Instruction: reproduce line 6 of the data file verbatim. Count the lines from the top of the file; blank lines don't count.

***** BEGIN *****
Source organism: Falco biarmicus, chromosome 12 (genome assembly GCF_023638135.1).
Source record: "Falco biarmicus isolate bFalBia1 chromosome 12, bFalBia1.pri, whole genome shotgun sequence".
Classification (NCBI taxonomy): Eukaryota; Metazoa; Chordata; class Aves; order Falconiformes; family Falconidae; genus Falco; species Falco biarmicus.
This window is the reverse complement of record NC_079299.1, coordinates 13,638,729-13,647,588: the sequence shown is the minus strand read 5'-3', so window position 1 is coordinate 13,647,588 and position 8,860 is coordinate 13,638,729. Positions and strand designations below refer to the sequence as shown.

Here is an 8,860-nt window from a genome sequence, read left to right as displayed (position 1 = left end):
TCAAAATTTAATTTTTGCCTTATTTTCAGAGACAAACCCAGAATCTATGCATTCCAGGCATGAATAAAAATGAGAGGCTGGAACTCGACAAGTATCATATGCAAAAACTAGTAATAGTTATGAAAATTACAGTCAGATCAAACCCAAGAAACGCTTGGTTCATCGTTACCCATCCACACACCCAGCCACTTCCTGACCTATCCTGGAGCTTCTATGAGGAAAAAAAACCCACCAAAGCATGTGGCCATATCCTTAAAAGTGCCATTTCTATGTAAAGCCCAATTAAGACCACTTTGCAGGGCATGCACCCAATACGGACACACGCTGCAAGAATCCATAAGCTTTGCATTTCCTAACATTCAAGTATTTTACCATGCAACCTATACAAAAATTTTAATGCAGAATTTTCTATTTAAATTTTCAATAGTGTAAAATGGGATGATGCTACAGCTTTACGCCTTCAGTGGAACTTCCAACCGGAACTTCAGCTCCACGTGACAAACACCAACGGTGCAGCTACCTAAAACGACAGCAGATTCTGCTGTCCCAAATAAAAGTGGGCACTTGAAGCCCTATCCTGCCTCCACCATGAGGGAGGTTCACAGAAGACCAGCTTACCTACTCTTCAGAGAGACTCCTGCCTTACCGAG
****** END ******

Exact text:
TCAAAATTTAATTTTTGCCTTATTTTCAGAGACAAACCCAGAATCTATGCATTCCAGGCATGAATAAAAATGAGAGGCTGGAACTCGACAAGTATCATATGCAAAAACTAGTAATAGTTATGAAAATTACAGTCAGATCAAACCCAAGAAACGCTTGGTTCATCGTTACCCATCCACACACCCAGCCACTTCCTGACCTATCCTGGAGCTTCTATGAGGAAAAAAAACCCACCAAAGCATGTGGCCATATCCTTAAAAGTGCCATTTCTATGTAAAGCCCAATTAAGACCACTTTGCAGGGCATGCACCCAATACGGACACACGCTGCAAGAATCCATAAGCTTTGCATTTCCTAACATTCAAGTATTTTACCATGCAACCTATACAAAAATTTTAATGCAGAATTTTCTATTTAAATTTTCAATAGTGTAAAATGGGATGATGCTACAGCTTTACGCCTTCAGTGGAACTTCCAACCGGAACTTCAGCTCCACGTGACAAACACCAACGGTGCAGCTACCTAAAACGACAGCAGATTCTGCTGTCCCAAATAAAAGTGGGCACTTGAAGCCCTATCCTGCCTCCACCATGAGGGAGGTTCACAGAAGACCAGCTTACCTACTCTTCAGAGAGACTCCTGCCTTACCGAG